Fascinating stuff and well worth three hours of anyone's time.
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The machines are *US*(?)
vincent-2724 July 2011
Warning: Spoilers
I agree with a lot of what has been written about this documentary, but I think some people miss the point. The documentary starts out being almost a Terminator inspired sub-title "The rise of the machines" and describes all the evil machines, but at the end the conclusion is *we* are the machines, the our DNA is the program. Viewed in that light, computers are mere extensions of ourselves and in a way are an attempt to make the computational abilities of the brain more perfect. There are still many, many things the organic brain can do better than a computer, subtle things like social intelligence, body language, emotional intelligence. These are more difficult to encode in a computer because they don't follow the same rules as simply adding 1+1. It is clear evidence that we don't exactly understand the process ourselves, which is why we can't program it into a computer.

As I watched this documentary, I was floored by the similarities to a audibook I was listening to by the Dalai Lahma which talked about altruism and how it fits into the selfish gene model. Obviously Dalai Lahma takes a very different view on altruism, believing that it represents a higher function of human existence that cannot be explained by Darwinian view of the selfish gene. This documentary takes the counter view that altruism is just another way of preserving the gene, but it stumbles a little bit by only giving altruistic examples where the individual sacrifices itself for the continuation of it's relatives or the destruction of non-relatives. What about altruistic acts which are for the benefit of non-relatives? There is no adequate scientific explanation for this, yet it happens continuously throughout history. Then again, perhaps it is just another form of insanity.

In any case, this documentary is not about computers taking over the world, it is about the belief of HUMANS AS MACHINES and this BELIEF taking over the world. Curtis does not go back farther than Ayn Rand and the 1930s, but surely this idea started with Nietszche and Darwin. In fact then Rand said that Aristotle was the only philosopher that influenced her, I found that hard to believe, because her ideas sound very similar to Nietszche's. This struggle is often interpreted politically as right vs left, materialism vs idealism, capitalism vs socialism.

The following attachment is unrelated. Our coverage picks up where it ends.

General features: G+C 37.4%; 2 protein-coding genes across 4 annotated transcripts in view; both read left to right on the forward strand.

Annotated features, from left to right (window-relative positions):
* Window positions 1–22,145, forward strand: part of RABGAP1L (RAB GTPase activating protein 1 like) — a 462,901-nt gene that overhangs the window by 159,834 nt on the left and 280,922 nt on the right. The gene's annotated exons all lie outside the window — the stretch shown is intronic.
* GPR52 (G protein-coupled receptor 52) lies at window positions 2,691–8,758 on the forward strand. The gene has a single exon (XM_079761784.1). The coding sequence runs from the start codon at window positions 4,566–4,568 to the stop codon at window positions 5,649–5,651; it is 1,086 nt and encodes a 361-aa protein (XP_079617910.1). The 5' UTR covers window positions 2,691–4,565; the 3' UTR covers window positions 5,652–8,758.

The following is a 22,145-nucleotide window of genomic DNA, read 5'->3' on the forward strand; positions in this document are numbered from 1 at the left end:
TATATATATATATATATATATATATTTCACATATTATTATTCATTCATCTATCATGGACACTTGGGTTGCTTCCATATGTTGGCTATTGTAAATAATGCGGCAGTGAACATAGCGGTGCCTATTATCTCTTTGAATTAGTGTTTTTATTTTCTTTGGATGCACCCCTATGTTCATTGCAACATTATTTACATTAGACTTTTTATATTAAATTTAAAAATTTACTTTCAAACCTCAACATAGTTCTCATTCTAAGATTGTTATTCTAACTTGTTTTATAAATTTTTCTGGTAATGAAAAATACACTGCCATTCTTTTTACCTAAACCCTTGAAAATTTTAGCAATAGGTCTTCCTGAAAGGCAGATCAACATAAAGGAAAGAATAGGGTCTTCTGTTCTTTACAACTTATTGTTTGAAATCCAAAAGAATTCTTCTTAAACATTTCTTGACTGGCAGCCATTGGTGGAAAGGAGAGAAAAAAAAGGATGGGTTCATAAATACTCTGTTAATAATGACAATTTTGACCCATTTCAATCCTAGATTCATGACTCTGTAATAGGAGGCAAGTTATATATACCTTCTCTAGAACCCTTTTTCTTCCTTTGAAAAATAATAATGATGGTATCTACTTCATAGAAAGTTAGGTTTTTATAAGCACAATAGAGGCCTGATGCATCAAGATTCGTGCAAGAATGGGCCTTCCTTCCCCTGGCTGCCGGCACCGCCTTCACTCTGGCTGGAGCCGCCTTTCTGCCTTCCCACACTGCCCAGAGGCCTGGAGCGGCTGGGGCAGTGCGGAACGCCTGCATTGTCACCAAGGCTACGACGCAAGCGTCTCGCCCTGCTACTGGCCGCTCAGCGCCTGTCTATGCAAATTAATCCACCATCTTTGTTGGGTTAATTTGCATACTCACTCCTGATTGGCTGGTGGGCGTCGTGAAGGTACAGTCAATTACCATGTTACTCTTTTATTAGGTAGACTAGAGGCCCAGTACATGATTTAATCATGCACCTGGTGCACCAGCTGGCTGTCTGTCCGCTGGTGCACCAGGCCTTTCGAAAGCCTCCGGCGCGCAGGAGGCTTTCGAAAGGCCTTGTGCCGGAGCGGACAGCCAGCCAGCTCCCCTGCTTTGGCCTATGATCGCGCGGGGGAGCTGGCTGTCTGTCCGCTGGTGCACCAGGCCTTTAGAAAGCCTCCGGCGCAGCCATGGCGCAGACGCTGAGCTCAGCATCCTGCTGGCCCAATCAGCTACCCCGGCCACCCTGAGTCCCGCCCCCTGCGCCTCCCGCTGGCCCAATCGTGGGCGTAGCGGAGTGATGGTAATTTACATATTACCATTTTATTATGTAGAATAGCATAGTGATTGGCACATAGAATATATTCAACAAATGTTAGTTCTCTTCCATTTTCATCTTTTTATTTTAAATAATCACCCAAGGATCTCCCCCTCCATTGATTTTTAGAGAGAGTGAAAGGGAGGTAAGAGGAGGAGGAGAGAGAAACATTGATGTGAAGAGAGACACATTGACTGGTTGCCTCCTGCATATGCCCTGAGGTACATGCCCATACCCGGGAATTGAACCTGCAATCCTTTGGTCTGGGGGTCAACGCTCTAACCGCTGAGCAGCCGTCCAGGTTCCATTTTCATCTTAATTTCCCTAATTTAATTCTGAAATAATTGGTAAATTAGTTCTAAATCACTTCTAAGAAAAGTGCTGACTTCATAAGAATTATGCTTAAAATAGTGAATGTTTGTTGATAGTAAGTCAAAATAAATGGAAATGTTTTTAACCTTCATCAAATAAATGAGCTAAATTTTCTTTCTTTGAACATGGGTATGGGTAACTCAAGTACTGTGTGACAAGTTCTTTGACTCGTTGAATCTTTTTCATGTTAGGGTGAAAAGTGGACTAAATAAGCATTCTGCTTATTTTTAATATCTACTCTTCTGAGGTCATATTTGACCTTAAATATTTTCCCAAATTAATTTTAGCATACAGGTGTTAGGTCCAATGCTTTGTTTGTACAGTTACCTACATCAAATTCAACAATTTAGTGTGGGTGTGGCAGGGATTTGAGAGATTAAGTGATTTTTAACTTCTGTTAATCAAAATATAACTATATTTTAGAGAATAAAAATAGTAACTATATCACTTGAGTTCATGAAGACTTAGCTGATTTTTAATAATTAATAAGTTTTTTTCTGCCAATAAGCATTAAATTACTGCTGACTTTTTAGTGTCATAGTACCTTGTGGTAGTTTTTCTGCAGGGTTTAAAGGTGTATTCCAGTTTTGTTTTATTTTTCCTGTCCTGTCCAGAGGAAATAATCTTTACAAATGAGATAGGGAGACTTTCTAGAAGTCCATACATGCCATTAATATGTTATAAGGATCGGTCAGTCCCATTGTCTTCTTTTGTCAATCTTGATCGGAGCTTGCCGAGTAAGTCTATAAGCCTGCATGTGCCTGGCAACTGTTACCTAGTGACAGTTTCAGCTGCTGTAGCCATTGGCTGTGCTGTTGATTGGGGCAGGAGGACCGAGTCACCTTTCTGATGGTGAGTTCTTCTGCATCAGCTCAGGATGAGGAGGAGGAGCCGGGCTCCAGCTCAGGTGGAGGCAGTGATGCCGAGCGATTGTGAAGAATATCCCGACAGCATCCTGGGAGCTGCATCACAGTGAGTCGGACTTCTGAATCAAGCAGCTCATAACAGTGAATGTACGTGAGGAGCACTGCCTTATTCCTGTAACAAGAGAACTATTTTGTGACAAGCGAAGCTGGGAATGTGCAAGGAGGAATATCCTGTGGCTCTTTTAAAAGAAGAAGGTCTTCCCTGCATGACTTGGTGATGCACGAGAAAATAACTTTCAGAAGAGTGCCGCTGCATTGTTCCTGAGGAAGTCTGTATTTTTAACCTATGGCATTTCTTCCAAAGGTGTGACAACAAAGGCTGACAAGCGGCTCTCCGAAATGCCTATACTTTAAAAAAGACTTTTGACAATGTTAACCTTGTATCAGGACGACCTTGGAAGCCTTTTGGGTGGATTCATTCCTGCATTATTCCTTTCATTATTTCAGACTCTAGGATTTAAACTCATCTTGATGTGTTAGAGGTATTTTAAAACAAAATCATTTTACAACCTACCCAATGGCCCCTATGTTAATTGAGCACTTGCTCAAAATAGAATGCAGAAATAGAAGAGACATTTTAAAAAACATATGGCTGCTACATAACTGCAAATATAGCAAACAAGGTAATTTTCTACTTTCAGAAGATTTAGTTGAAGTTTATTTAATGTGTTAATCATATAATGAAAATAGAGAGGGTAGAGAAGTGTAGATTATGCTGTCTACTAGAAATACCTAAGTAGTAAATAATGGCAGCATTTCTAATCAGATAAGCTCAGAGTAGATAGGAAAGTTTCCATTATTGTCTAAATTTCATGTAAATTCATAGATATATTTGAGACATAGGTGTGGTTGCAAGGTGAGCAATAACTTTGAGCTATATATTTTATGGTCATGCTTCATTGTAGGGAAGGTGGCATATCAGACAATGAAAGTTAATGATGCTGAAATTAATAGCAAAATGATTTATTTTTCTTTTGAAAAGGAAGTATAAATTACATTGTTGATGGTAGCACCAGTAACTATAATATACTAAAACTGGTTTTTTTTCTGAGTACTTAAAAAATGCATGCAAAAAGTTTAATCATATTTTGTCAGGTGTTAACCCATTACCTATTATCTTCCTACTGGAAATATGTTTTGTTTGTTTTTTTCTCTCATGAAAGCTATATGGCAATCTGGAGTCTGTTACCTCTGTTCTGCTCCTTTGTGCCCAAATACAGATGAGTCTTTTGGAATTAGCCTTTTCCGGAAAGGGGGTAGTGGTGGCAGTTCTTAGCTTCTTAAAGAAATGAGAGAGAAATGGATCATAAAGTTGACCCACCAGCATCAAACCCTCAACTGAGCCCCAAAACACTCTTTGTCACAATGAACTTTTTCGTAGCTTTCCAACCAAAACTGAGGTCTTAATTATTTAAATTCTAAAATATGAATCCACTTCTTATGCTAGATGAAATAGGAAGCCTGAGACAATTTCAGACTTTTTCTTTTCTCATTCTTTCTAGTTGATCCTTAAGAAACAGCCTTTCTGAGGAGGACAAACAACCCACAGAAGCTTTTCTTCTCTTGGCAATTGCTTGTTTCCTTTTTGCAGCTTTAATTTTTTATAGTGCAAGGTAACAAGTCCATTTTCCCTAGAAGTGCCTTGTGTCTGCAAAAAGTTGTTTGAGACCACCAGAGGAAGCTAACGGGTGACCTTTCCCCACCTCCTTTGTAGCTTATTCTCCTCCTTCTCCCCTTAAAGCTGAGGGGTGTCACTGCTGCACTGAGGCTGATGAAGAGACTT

When Curtis ventures into the realm of the online world, here too he stumbles, he attempts to show that "cyberspace" was developed to try and imitate the stable natural ecosystem, but in reality was extremely chaotic. Yes, the online world of blogs, email, texts and tweets can be a mess, but if you look at the growth of illegal downloading, this is surprisingly stable, coherent and efficient. This system of peer-to-peer downloading arose completely spontaneously, and has developed into an extremely reliable way of downloading content, which has built in self regulating processes. This is surprisingly similar to the way a natural ecosystem might develop, including the existence of viruses and anti-viruses.

Even with all it's flaws, I can't help but be awe-struck by the Herculean and virtuosic editing techniques used by Curtis, and the unique and incredibly moving use of music to juxtapose against various images. It can be cliché to superimpose happy music over tragic images, but Curtis does it such a way that it just seems brilliant. It's like Tarantino meets David Attenborough meets Radiohead. I would be very surprised if Curtis chooses the music himself, it's hard to imagine someone with such a stuffy English accent could be so hip, but appearances can be deceiving.

I highly encourage anyone seeing this to watch his other documentaries, they are all done in his trademark style, which is unique and, at least artistically, unmatched in the documentary world.
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Excellent, yet...
coyote54 July 2011
An excellent series with important messages (including: an imagined potential for systems to liberate us, ended up controlling us). It's Wikipedia page is informative.